This is part 6 of my weekly series on “Group Process in Childbirth Education: Building and Supporting a Community of Learners.”
If you spent all your class time lecturing, showing videos, and demonstrating, your students would get a lot of information out of your class. But they would have missed out on one of the other benefits of taking childbirth classes: the chance to meet and connect with other parents. Consider spending a portion of each class on building community. (A side benefit for you: As students get more comfortable with each other, they will participate more, ask more questions, and learn more from the class.)
Here are some activities to try:
Tune Out, Tune In. Each week when students arrive at class, they’re often not quite “present” when they walk in. Their mind may be on work, or traffic, or the errands they need to run after class, or many other things. Try a warm-up activity each week to give them time to get present.
- What’s on your mind today? What worries have come up? What questions?
- Highs / Lows: What have been the best and worst parts of your last week?
- What have you learned since last week? What have you read? Did you have an appointment with your caregiver? Did you see anything about birth on TV?
- Question of the week related to the topic:
- Name something that helps you when you’re feeling sick, in pain, or worried?
- What’s one item you plan to bring to the hospital with you?
- What’s your biggest worry about medical procedures and interventions?
- Agenda setting: Any questions left over from last week? What questions do you have about tonight’s topic you want me to be sure to answer?
Small Group Work – the bigger the class, the more important it is to fit in some small group work into your classes, so people have a chance to connect. Sometimes keep couples together and pair up two or three couples. Other times, encourage a couple to separate and join different groups so they hear different perspectives.
- Small group discussions. Examples:
- Discuss experiences they have in common, like: common discomforts mom is having or plans for postpartum and baby care.
- Labor words: Pass out a list of adjectives that could be used to describe labor. Ask them to mark 4 or 5 words that resonate with them. Then discuss with your group: what did they mark? If their labor was like that, what support would they need?
- Scenarios for discussion: make up cards which describe variations scenarios or other challenges that may arise in labor. They read one out loud, then discuss what they think is happening, and what they would do.
- Quizzes – make up cards that review the info you covered in the last class session – write a question on one side of the card, the answer on the other. Pass them out to small groups of students. They read the question, guess at the answer, check to see if they’re right.
- Brainstorms: Assign them a topic (write it on a big piece of easel paper). Have them brainstorm all the ideas they can come up with. Example: pros and cons of vaccinations, circumcision, and breastfeeding.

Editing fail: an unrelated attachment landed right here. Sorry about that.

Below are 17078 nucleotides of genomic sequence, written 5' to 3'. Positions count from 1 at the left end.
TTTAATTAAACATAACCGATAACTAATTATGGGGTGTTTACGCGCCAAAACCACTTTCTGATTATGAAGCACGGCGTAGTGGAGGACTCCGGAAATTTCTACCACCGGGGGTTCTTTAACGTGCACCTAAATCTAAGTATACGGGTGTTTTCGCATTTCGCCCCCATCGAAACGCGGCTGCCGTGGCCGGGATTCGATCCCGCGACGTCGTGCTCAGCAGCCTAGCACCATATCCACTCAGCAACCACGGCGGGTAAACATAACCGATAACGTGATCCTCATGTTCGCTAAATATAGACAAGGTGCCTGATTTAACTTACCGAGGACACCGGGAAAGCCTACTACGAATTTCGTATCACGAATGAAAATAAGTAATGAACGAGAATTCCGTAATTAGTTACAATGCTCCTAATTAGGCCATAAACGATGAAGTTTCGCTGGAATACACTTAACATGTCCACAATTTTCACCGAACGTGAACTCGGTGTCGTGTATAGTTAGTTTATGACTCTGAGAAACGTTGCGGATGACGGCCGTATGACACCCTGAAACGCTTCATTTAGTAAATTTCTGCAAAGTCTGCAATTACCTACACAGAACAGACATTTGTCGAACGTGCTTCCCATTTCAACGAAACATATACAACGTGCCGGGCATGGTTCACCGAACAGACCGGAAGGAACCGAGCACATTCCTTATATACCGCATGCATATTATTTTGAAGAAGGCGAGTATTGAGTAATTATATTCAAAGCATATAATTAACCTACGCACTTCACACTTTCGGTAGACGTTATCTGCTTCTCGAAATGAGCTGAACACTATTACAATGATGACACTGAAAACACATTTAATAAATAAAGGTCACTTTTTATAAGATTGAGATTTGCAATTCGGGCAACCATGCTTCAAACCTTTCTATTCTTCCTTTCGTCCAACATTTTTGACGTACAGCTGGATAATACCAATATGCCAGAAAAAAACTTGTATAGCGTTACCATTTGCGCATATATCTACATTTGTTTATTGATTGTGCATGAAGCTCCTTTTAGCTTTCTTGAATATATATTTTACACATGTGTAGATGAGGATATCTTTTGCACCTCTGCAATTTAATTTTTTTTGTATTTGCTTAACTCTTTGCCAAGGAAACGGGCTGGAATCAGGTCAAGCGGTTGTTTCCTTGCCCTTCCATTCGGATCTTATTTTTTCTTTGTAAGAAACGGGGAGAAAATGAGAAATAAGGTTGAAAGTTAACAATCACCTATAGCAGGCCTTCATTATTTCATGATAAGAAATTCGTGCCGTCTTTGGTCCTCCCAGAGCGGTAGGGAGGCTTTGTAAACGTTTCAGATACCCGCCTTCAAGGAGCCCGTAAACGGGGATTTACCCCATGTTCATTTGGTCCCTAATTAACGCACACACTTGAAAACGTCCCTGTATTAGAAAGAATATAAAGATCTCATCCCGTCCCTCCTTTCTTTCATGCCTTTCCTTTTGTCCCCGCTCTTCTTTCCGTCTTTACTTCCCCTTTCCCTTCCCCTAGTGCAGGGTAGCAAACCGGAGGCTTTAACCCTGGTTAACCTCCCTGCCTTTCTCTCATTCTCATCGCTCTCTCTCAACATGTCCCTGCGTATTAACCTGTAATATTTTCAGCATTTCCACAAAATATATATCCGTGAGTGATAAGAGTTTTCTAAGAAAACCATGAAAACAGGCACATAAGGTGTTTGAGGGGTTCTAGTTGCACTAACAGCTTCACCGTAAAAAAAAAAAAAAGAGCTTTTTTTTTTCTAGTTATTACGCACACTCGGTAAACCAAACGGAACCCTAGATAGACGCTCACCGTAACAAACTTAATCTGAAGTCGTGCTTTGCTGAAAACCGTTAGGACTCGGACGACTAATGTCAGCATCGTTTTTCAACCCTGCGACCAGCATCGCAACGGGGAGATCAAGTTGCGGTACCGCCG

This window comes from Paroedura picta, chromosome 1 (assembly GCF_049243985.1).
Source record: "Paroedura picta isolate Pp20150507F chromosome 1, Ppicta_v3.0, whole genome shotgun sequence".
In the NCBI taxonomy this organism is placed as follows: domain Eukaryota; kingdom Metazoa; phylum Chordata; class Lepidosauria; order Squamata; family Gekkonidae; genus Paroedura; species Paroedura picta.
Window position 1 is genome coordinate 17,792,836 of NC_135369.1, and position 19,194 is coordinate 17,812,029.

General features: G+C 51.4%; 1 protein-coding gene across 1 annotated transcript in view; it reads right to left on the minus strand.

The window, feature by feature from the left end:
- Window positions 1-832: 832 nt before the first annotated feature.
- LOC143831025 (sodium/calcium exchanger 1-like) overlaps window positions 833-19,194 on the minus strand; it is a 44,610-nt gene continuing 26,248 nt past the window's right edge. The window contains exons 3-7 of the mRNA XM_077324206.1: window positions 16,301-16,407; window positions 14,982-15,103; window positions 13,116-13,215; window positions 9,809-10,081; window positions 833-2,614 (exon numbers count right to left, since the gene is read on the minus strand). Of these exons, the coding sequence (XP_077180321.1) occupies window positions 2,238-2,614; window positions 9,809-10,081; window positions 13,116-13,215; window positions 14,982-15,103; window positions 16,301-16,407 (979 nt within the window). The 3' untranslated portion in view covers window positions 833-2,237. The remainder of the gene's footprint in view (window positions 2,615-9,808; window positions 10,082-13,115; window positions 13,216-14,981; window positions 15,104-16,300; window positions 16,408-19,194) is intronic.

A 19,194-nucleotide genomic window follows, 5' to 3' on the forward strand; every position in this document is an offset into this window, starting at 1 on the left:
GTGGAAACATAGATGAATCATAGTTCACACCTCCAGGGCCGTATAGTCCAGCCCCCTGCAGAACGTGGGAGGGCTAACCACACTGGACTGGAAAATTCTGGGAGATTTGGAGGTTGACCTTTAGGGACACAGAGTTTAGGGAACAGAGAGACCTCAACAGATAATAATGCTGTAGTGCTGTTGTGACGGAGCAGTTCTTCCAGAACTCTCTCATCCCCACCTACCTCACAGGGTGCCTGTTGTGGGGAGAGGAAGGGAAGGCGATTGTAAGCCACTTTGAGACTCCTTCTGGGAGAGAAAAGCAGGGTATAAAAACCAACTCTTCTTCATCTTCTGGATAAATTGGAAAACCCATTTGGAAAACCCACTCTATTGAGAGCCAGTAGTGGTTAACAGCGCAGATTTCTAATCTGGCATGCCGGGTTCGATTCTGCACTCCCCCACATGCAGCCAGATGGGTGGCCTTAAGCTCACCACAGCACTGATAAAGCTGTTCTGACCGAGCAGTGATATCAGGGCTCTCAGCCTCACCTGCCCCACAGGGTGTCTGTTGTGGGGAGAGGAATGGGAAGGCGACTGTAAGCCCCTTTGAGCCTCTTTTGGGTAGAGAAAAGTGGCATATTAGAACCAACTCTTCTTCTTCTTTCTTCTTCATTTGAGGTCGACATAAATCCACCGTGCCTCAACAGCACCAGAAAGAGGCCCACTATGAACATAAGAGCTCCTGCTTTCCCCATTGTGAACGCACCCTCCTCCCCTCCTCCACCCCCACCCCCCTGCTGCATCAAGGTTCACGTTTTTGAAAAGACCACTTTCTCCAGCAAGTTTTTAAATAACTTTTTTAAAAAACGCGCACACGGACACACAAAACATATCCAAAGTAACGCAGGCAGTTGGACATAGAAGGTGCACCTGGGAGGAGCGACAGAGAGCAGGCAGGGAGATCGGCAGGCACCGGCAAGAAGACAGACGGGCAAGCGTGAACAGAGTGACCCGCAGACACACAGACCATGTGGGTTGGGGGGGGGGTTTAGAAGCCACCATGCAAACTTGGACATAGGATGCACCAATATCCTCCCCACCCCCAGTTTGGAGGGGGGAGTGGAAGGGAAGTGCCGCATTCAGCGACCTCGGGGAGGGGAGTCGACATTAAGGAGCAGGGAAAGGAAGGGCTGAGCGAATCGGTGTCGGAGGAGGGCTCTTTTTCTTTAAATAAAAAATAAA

- Separate moms and support people. (Works best if you have two rooms.)
- Ask moms to self-guide a discussion on common discomforts of pregnancy while you facilitate a confidential discussion with partners on what they’re worried about related to their ability to provide labor support.
- Ask moms to self-guide a discussion on postpartum support resources and imagining how they’ll adapt to life as a mom while you teach dads/partners some newborn care skills (like baths, cord care, nail trimming). Allows dads/partners to be the “expert” on a topic so moms have to ask them how to do it.
- Invite participation in class. Give plenty of time for questions from students. Ask them plenty of questions.
- Play games.
- Try the Breastfeeeding myths and truths game: Each student reads a card and says whether they thinks it’s a myth or think it’s true. You follow up with more details.
- Try the Signs of Labor game – write on the board “maybe, probably, definitely” or “possible, prelabor, positive” if you prefer. Give students a card describing a sign of labor, and ask them to tape it where it goes.
- Birth Matters has a collection of game ideas, as does Passion for Birth. and Stacie Bingham.
- Do role plays. Example: print these labor scenarios. Cut up the cards describing stages in labor, and put the posters on the wall. Have a couple read one scenario out loud, then suggest a comfort technique or two to try from the list of options (breathing techniques, comfort techniques, position). Everyone practices together.
- Mocktail party. Laurie Levy invented this activity, where she brings tacky margarita glasses and offers several types of non-alcoholic mixed drinks for people to try (with recipes), puts on party music, and encourages them to mix and chat while drinking. You could combine this with a wide variety of icebreaker type games.
What do you do to build connections amongst your students?